Cornea problems affect many people. Injuries and illness can lead to damage and the risk of blindness. The solution to these issues is a corneal transplant. You should know about your options for this type of surgery.
Corneal Transplant Surgery Options
Depending on varying factors, there are different corneal transplant surgeries you can undergo. They include the following:
• Full thickness corneal transplant: This type of surgery involves replacing the entire cornea. It’s necessary if the front and inner layers of the cornea have suffered damage. The penetrating keratoplasty, or PK transplant as it’s also known, involves removing the damaged cornea and attaching a donor cornea in its place. This surgery requires a longer recovery period than its counterparts. It can also take up to a year or even longer to get your vision back. It’s also a riskier corneal surgery as your body could reject the new cornea.
• Partial thickness corneal transplant: If only the front and middle layers of the cornea are damaged, the partial thickness corneal transplant, also known as deep anterior lamellar keratoplasty, can be done. Recovery is shorter and there’s less likelihood of the new cornea being rejected.
• Endothelial keratoplasty: The endothelial keratoplasty corrects the problem of a cornea that has damage to the inner layer. Replacing it with healthy donor tissue is considered a partial transplant. Different procedures can be done to perform this surgery, but they both aim to remove the Descemet’s membrane, the cells in the damaged inner layer of the cornea.
What to Expect When You Have a Corneal Transplant
Days or weeks before your transplant
Days or weeks before your surgery, you will meet with your ophthalmologist, who will explain the procedure and how it can help you. A date will be selected for your surgery that could change if a donor isn’t found by then. Tell the doctor all the medications you take and they’ll tell you whether you should keep taking them or temporarily stop before your surgery.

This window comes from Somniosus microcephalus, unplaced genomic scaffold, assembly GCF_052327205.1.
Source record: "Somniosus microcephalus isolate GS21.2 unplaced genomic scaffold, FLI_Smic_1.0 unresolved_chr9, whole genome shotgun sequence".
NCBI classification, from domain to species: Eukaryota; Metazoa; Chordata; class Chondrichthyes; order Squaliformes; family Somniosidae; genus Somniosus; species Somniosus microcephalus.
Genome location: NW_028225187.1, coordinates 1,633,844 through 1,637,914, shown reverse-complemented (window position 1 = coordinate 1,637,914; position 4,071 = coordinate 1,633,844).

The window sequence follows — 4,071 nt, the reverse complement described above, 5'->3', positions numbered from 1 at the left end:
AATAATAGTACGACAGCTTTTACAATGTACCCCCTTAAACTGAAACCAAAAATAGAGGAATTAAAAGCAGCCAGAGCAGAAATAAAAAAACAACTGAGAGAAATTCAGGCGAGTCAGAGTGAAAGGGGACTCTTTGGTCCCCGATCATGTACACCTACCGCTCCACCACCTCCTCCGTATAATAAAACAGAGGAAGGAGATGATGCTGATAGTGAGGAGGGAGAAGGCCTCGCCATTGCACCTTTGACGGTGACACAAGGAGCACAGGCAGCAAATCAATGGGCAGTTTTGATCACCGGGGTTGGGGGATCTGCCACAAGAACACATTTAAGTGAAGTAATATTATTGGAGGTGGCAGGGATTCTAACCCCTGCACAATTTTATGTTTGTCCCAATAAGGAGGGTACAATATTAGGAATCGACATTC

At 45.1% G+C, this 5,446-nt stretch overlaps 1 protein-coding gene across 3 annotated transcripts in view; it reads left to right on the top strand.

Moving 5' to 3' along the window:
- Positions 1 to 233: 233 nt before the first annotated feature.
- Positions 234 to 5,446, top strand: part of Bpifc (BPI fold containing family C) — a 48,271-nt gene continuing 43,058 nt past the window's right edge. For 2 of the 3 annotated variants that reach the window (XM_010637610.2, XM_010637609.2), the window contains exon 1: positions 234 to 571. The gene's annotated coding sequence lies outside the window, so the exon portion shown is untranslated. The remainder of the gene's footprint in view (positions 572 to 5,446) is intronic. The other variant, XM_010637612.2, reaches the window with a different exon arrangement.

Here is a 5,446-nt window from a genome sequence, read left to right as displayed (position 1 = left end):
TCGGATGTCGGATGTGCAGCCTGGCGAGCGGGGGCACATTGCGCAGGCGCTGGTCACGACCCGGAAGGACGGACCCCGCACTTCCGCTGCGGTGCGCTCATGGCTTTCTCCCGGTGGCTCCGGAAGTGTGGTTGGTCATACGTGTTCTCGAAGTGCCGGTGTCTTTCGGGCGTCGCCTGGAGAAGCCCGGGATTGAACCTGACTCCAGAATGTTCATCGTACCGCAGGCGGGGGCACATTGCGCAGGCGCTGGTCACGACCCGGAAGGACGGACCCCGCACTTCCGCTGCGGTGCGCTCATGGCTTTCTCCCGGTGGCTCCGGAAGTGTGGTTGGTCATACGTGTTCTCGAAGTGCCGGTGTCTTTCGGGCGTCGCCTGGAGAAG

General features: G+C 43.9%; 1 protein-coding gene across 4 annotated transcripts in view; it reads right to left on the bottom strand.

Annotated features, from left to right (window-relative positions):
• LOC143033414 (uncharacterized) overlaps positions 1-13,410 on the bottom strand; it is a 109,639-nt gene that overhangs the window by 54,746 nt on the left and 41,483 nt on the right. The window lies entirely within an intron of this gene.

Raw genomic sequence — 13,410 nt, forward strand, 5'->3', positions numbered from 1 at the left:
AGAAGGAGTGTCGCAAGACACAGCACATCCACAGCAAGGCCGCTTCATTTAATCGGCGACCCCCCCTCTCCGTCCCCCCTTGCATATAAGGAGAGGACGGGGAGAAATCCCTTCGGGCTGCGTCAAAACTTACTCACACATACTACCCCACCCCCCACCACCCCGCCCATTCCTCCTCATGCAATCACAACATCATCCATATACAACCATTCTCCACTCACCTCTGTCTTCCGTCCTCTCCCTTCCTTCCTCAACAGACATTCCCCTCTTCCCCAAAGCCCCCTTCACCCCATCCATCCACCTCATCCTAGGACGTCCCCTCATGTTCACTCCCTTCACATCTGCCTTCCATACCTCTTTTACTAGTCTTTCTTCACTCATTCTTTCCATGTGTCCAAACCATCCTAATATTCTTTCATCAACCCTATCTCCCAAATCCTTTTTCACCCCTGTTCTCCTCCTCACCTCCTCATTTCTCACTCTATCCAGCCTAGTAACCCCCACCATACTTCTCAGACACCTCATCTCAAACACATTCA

Usually, blood thinners should be stopped before corneal surgery. See your primary care doctor to get an exam and tests before your surgery to ensure that you’re healthy enough for it.
Someone should drive you home after your transplant. Make arrangements ahead of time.
The day of your transplant
Corneal transplants are done on an outpatient basis. You should know what to expect just before the surgery:
• You are given eyedrops and possibly other medications to relax.
• Your surgeon will use general or local anesthesia to prevent pain. You will have a device placed on the eye to keep it open and won’t see much due to the anesthesia.
• You’ll get the donor cornea transplanted. The doctor will determine the right method for stitching it in place.
• You may have other eye issues corrected as well, such as cataracts.
• After the surgery, your eye has a shield taped over it. You are monitored during your recovery from the anesthesia and can go home when you’re well enough.
• Your doctor will give you instructions for aftercare at home.
After your transplant
You should return to the ophthalmologist’s office the day after your surgery so the doctor can check your eyes. Your stitches may or may not be removed depending on how fast you heal, the type of stitches used and your eye health. You will have to do the following as part of your aftercare:
• Use eyedrops as prescribed
• Avoid rubbing or pressing on your eye
• Take over-the-counter pain medication as directed by your doctor
• Wear glasses or an eye shield for protection
• Follow up with your ophthalmologist and learn when you can resume your regular daily routine
• You might have to lie on your back after the surgery to aid donor tissue staying in place
Possible Problems with Corneal Transplants
PK transplants are sometimes rejected as the immune system deems the transplant a foreign body. There are signs that this might be happening, which include the following:
• Eye pain
• Sensitivity to light
• Cloudy, hazy vision
• Eye redness
Always contact your doctor immediately if you experience any of those symptoms. They might be able to provide treatment that can stop the rejection.
Schedule a Consultation
If you’re in the Boca Raton, Florida area and need a corneal transplant, schedule a consultation with Dr. Archana Gupta at Advanced Eye Surgeons at your earliest convenience.